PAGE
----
Sufjan Stevens Come On Feel the Illinoise, 2005
I tried to tell a friend about this album the other day and was basically unable to describe it accurately while also making it seem like something he should check out. I think that's because this albums SHOULDN'T work as well as it does. It should be a complete pretentious mess! But it's not. It's a beautiful work of art that everyone should hear and enjoy.
I first heard about this album from my wife. One morning, she was checking her email before going off to grad school. I was still in bed, because I had a second-shift job (nowhere to be until 3pm). She started reading me this article (possibly from the Yahoo homepage?! Could it have been??) about this album with super ridiculously long titles and, (I was about to say "for whatever reason", but that's disingenuous. I know the reason) because Sufjan Stevens knows how to title an album in a catchy and memorable way, the album title stuck with me until right before Christmas a number of months later, when I decided to purchase the album for myself (this might not be true. it MIGHT be that I got the songs from my friend Riley and felt really bad about it. but I own the CD...so it could have been that and then guilt made me buy the CD later? Whatever. Not important.) and boy was I surprised at what dulcet tones graced my ears when I listened to the album for the first time. It was unlike anything I'd heard before, and remains unlike anything I've heard since, even from Sufjan himself!
It's half avant-garde indie concept album and half 1950's musical soundtrack. The songs have a way of sneaking under your skin, up your bloodstream and into your heart. Listen to "Casimir Pulaski Day" at your own risk. It's weapons-grade songwriting.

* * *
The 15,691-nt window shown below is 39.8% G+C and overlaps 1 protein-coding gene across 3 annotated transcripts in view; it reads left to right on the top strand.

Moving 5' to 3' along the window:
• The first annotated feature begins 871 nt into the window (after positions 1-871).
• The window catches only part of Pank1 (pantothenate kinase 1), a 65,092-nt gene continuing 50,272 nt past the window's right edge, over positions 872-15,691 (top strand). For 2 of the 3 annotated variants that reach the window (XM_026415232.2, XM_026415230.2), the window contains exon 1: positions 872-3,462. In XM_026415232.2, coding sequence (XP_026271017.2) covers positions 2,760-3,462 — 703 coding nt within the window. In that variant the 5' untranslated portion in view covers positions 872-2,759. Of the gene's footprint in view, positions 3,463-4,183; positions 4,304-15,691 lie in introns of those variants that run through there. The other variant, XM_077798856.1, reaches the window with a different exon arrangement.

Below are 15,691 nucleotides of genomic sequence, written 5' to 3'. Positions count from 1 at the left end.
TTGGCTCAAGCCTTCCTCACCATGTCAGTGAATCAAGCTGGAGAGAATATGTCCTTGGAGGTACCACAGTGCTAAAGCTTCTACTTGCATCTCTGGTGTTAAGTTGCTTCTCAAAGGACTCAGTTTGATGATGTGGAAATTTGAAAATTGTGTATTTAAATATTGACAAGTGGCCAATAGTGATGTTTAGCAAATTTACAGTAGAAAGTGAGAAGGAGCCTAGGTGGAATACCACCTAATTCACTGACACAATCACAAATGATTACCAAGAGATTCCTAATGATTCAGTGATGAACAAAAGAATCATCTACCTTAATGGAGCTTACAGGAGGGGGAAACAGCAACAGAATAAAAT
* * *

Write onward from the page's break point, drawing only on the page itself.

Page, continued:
I should say that this album DOES have ridiculously long titles. The longest, and my favorite, is the title for a 2:15 long instrumental track:
"The Black Hawk War, or, How to Demolish an Entire Civilization and Still Feel Good About Yourself in the Morning, or, We Apologize for the Inconvenience but You're Going to Have to Leave Now, or, 'I Have Fought the Big Knives and Will Continue to Fight Them Until They Are Off Our Lands!'"
Which is certainly one of the songs that that article mentions.
All of that novelty stuff falls by the wayside when you actually listen to the music. Sufjan purrs the lyrics which are sometimes silly and sometimes bone-chilling. He epitomizes the latter in the 4th track of the album, "John Wayne Gacy, Jr.". The video is below. It's not the official video, but it's one that I think captures the heebie-jeebieness of the song.
If you don't take my word for it, and want a higher authority than me, then I should also point out that this album made #1 on Paste Magazine's "Best Albums of the 2000's" list. High praise, indeed.
Sufjan Stevens - Come On! Feel the Illinoise!: Part 1: The World's Columbian Exposition/Part II: Carl Sandburg Visits Me in a Dream
Sufjan Stevens - The Predatory Wasp of the Palisades is Out to Get Us!
You can buy Come On Feel the Illinoise at Amazon, Amazon MP3, and iTunes